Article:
Data silos are when data in an organization is kept by one department and not shared with the rest of the organization. Data silos are a risk at any large organization, such as large businesses, but they have become a particular challenge for the pharmaceutical industry. Research and development of new drugs depends on knowledge and data being widely shared, which is something that data silos prevent from happening.
As a result, if you are considering a career in pharmacovigilance, learning about data silos and how to overcome them is beneficial. Drug safety can be greatly improved through greater sharing of data. Here are three things about data silos you should know if you’re thinking about pursuing pharmacovigilance studies.
1. Many Data Silos Are a Result of Poor Organizational Structure
While there are instances when a department will deliberately withhold data from other departments, these are rare. More commonly, data silos are a result of poor organizational structure. One department may simply be unaware that another department could have use for their data, for instance, and thus fail to share it. As the pharmaceutical industry relies increasingly on outside contractors, the risk for these types of data silos to develop is rising.
In other instances, departments may simply lack a way to share data throughout the organization. Different departments may use different software or different testing methodologies that are incompatible with other departments’ methodologies. The entire organization may also lack a way for the data that it produces to be stored in a single location, such as a cloud, that is accessible to all departments.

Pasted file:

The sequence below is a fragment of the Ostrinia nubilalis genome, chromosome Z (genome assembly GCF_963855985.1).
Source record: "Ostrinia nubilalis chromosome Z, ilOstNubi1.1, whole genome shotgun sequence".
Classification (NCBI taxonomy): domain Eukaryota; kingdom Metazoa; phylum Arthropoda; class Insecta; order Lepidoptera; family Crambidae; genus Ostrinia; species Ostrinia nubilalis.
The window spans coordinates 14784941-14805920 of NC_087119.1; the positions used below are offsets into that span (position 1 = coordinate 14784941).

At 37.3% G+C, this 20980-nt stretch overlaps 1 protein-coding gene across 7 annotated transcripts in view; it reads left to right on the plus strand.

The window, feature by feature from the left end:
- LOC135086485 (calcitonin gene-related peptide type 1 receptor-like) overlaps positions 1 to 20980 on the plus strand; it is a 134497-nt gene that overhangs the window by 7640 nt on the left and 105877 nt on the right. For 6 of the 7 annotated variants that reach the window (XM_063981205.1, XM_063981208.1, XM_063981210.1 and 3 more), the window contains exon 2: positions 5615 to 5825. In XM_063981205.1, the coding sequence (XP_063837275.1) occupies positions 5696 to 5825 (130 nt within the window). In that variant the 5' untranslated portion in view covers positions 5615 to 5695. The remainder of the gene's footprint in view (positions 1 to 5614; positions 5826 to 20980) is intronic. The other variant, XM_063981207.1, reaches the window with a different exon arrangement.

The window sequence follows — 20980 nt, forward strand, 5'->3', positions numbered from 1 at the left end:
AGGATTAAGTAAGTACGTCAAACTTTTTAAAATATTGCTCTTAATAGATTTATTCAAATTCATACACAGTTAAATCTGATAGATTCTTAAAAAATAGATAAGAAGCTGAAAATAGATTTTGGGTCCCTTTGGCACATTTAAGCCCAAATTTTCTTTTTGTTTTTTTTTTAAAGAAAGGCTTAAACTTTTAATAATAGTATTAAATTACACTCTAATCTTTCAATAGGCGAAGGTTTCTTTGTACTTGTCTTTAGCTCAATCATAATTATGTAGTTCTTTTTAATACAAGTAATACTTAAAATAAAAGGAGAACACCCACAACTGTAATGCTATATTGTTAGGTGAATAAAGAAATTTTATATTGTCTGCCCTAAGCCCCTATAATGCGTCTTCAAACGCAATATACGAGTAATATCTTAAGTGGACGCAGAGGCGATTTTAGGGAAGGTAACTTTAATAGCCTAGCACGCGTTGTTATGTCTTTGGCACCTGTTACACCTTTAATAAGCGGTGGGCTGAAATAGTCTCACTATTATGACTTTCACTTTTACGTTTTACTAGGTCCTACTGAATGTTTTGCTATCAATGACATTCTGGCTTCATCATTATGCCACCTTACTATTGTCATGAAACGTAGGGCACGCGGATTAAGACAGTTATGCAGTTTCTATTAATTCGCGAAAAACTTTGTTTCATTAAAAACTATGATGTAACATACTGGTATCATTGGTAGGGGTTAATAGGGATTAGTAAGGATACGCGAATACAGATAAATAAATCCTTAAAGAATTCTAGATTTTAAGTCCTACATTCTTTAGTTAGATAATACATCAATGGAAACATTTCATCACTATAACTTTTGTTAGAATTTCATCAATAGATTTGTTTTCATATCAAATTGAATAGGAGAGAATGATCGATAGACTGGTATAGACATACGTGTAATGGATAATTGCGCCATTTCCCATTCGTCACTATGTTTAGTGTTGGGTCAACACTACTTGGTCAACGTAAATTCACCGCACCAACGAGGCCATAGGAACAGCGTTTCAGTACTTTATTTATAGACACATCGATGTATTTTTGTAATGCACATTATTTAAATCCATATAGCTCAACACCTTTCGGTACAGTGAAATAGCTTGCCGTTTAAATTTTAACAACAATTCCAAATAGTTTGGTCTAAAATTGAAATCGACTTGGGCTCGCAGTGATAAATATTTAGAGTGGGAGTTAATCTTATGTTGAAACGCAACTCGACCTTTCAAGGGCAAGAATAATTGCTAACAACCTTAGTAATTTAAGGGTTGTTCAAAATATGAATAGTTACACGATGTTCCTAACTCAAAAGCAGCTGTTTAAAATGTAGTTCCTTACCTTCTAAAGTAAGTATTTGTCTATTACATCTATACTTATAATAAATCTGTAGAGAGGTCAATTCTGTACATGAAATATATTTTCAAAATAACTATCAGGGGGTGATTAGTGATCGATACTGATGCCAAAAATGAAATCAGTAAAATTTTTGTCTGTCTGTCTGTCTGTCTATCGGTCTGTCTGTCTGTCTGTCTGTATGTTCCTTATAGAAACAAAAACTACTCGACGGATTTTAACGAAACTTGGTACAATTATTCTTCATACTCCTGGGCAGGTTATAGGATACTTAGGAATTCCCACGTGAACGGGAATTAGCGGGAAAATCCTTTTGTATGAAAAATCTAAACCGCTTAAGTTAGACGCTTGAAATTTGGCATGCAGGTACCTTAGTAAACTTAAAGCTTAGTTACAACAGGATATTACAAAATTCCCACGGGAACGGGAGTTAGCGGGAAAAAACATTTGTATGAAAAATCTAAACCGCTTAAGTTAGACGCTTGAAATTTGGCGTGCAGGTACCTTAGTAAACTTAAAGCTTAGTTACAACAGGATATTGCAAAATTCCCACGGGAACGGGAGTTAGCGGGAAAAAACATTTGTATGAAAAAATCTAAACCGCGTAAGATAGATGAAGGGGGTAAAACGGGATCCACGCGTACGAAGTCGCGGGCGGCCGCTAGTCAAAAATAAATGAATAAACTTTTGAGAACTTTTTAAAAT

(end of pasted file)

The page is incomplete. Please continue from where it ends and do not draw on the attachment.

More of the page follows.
2. Data Silos Waste Time and Resources When Developing New Drugs
Drug companies spend billions of dollars over many years developing new drugs with no guarantee that a new drug will ever actually get to market. As a result, companies can benefit from eliminating costly redundancies in the development process. In fact, drug companies often look to professionals with pharmacovigilance training to help them reduce the time it takes to get a drug from development to market approval.
Data silos are a big source of redundancies, which is why pharmacovigilance students should take them seriously. When data is not shared between different departments, there is a significant risk that departments will end up carrying out research and tests that have already been performed by other departments. This situation creates redundant data and drives up the cost and time of the entire research and development process.
3. Pros with Pharmacovigilance Training Know Data Silos Can Create Drug Safety Issues
If you are studying a pharmacovigilance program, then drug safety is a top priority. Pharmacovigilance professionals need to ensure the safety of clinical study participants and analyze new drugs for possible adverse effects. Data silos, however, are a major impediment to improving drug safety.
If data is not shared between departments, it creates a barrier for designing safe clinical studies. For instance, one department may already have data indicating a possible adverse reaction caused by a new drug, but that data may not have been shared with other departments. As a result, a separate department that is designing a clinical trial will do so without full access to all the data on the drug being tested. That, in turn, has the potential to unnecessarily compromise the safety of test subjects. As a result, learning how to better share data between departments is an important consideration for anybody interested in a career in pharmacovigilance.
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